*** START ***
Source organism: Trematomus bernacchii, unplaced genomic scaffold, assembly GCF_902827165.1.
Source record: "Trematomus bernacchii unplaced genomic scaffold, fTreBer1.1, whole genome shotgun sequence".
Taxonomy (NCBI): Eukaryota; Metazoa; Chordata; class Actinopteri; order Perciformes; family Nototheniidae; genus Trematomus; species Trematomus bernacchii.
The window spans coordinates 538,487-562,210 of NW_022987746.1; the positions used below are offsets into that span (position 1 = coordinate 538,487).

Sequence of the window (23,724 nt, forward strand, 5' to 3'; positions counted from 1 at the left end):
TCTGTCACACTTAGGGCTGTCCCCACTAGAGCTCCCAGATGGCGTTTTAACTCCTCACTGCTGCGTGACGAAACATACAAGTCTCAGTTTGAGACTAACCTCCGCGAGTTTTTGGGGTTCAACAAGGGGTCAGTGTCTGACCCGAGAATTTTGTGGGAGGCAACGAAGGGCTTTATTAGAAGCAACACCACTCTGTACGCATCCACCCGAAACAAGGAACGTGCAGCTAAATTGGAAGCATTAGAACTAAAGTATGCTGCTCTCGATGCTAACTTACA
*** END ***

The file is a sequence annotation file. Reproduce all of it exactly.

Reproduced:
Source organism: Trematomus bernacchii, unplaced genomic scaffold, assembly GCF_902827165.1.
Source record: "Trematomus bernacchii unplaced genomic scaffold, fTreBer1.1, whole genome shotgun sequence".
Taxonomy (NCBI): Eukaryota; Metazoa; Chordata; class Actinopteri; order Perciformes; family Nototheniidae; genus Trematomus; species Trematomus bernacchii.
The window spans coordinates 538,487-562,210 of NW_022987746.1; the positions used below are offsets into that span (position 1 = coordinate 538,487).

Sequence of the window (23,724 nt, forward strand, 5' to 3'; positions counted from 1 at the left end):
TCTGTCACACTTAGGGCTGTCCCCACTAGAGCTCCCAGATGGCGTTTTAACTCCTCACTGCTGCGTGACGAAACATACAAGTCTCAGTTTGAGACTAACCTCCGCGAGTTTTTGGGGTTCAACAAGGGGTCAGTGTCTGACCCGAGAATTTTGTGGGAGGCAACGAAGGGCTTTATTAGAAGCAACACCACTCTGTACGCATCCACCCGAAACAAGGAACGTGCAGCTAAATTGGAAGCATTAGAACTAAAGTATGCTGCTCTCGATGCTAACTTACA